Voluntary drop-off, what is it? Why and how should we implement it? We will take a look at the definition, the regulations and a few examples in order to better understand this new collection method and to anticipate its deployment.
Voluntary drop-off v. door-to-door collection
The provision of a voluntary drop-off point is an alternative collection method to door-to-door collection.
Door-to-door collection is popular with customers
Door-to-door collection tends to improve recovery rates for recyclable materials. This system is also far more convenient. In some situations, getting to the nearest collection point can be very difficult, if not impossible for persons with reduced mobility (PRM) and senior citizens with mobility problems, etc.
In 2019, the Defender of Rights received a complaint from a Community of towns in which a voluntary drop-off point had replaced traditional door-to-door collection. Several residents had also pointed out that the site was a long way from their homes and was not accessible to persons with reduced mobility.
To be effective and create buy-in, the transition from door-to-door collection to voluntary drop-off points (VDP) should take place in several stages. Their locations need to take into account the deployment ratio (number of inhabitants per VDP). The residents must then be informed using information leaflets and public meetings. Where appropriate, the local authority will distribute badges and pre-collection bins for taking waste to the VDP.
The benefits of the voluntary drop-off point
Voluntary drop-off points are an essential development in waste management. As was already observed by Ademe (environmental transition agency) in a 2014 report, the cost of door-to-door collection is not sustainable for local authorities at a time when fuel prices are constantly on the rise.
In the current context, the rising cost of transporting waste is a major issue. Fuel prices are rising inexorably, VDPs also promise better control of flows and costs. As a result, some towns have seen their collection costs halved while collecting the same quantities per inhabitant.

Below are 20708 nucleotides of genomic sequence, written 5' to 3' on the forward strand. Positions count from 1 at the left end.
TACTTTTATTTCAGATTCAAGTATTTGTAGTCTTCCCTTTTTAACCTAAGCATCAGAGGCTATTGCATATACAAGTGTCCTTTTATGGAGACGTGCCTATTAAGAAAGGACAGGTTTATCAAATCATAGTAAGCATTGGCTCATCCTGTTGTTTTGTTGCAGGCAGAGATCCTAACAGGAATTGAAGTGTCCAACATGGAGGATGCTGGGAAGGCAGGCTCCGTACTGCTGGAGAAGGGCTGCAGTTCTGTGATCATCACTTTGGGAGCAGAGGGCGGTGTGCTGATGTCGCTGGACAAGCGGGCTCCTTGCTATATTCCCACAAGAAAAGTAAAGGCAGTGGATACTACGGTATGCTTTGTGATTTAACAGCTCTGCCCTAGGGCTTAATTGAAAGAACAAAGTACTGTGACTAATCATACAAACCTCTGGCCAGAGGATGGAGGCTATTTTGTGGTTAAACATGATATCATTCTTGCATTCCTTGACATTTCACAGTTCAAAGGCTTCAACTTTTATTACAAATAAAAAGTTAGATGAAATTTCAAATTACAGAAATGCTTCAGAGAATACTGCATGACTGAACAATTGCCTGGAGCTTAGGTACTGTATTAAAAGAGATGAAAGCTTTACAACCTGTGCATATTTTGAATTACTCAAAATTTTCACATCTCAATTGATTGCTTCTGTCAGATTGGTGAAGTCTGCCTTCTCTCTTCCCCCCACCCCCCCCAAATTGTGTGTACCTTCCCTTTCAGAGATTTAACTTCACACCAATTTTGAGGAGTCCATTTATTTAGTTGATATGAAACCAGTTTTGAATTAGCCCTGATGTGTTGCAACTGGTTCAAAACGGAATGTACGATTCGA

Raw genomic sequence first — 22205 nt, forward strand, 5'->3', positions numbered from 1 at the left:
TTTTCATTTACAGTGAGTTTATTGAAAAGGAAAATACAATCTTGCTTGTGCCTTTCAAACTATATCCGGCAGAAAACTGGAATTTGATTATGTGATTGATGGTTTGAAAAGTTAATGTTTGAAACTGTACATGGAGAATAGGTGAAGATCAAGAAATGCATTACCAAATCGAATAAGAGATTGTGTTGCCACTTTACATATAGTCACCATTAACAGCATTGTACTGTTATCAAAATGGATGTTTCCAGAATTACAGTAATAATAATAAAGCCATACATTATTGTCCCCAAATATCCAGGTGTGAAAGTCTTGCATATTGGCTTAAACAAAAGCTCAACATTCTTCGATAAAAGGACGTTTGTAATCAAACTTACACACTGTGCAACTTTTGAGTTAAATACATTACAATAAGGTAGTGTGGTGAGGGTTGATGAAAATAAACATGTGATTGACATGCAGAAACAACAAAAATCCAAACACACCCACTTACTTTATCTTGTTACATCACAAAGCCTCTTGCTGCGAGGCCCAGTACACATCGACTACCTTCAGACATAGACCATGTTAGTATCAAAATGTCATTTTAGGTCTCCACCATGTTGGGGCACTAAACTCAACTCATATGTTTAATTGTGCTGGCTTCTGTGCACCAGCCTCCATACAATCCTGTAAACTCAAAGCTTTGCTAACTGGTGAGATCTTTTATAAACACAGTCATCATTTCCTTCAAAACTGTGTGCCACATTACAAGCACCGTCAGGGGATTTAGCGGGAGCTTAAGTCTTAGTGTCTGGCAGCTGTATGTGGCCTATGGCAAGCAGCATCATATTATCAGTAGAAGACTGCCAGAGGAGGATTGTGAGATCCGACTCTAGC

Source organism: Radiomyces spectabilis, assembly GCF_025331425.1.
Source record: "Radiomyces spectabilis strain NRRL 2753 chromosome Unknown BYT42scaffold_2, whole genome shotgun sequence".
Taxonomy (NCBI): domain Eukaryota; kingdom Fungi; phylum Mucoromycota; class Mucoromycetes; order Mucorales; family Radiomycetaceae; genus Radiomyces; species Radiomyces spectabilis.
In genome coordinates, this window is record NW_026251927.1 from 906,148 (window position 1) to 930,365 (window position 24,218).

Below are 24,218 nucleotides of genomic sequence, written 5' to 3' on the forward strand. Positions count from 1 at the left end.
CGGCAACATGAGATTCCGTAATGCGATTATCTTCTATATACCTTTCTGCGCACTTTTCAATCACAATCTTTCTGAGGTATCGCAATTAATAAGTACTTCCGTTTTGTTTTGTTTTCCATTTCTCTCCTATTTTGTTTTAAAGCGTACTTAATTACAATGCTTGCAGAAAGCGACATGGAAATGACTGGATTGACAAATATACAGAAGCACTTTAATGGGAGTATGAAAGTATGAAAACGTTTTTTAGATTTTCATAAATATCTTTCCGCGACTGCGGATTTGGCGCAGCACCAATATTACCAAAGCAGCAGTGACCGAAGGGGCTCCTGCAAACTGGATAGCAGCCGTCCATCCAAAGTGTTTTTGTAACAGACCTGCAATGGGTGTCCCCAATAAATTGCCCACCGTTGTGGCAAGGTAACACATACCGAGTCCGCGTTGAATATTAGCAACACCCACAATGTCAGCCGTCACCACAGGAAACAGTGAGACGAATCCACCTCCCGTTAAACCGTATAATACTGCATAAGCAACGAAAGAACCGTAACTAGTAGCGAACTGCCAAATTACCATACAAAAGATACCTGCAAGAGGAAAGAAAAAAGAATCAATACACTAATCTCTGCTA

The deployment of voluntary drop-off points also enables local authorities to introduce incentive-based pricing, or incentive charging (IC). In towns that use IC, the quantities of residual household waste (RHW) collected per inhabitant are well below the national average.
New voluntary drop-off points, the example of bio-waste
The deployment of VDPs for recyclables and household waste is already well underway in the region. However, France is clearly lagging behind its neighbours in the management of bio-waste.
Widespread sorting of bio-waste at source by 2024
From January 1, 2024, all local authorities must provide citizens with solutions for separating bio-waste from normal household waste. This logically follows from the 2015 Law on Energy Transition for Green Growth (LTECV), as well as the law on the fight against waste and the circular economy (AGEC), passed 5 years later.
Organic waste is recycled through composting and spreading, but also through methanization. Raw materials are either returned to the soil or transformed into materials that can be used for agronomic purposes. There is a growing need for this as soil quality is tending to decline. Not to mention that the use fertilizer reduces the need to import synthetic products made from non-local resources, the carbon footprint of which is particularly large.
Can we reduce the weight of household waste collected?
Many local authorities are already experimenting with the collection of bio-waste on a voluntary basis. The widespread use of this service could well reduce the weight of residual household waste being collected. Organic waste still takes up a large part of French rubbish bins, around a third to be exact. Encouraging households to recycle bio-waste separately is one more way of reducing the quantities of household waste collected.
Francioli makes bins and bin shelters for waste pre-collection
The choice of equipment and its location plays a decisive role in the acceptance of new waste collection systems. Francioli specializes in public sanitation and waste collection and offers local authorities solutions to help them meet the challenges of tomorrow. These include top-quality refuse bins and bin shelters such as the Pavabac Centurion model.
Choosing long-lasting outdoor street furniture is a way of making the most of equipment that is essential to the community. Francioli's products are available in a number of different configurations to help then fit in with the urban environment. The Pavabac Centurion is available in 6 configurations, for between 4 and 16 wheeled bins sized between 350l and 1100l.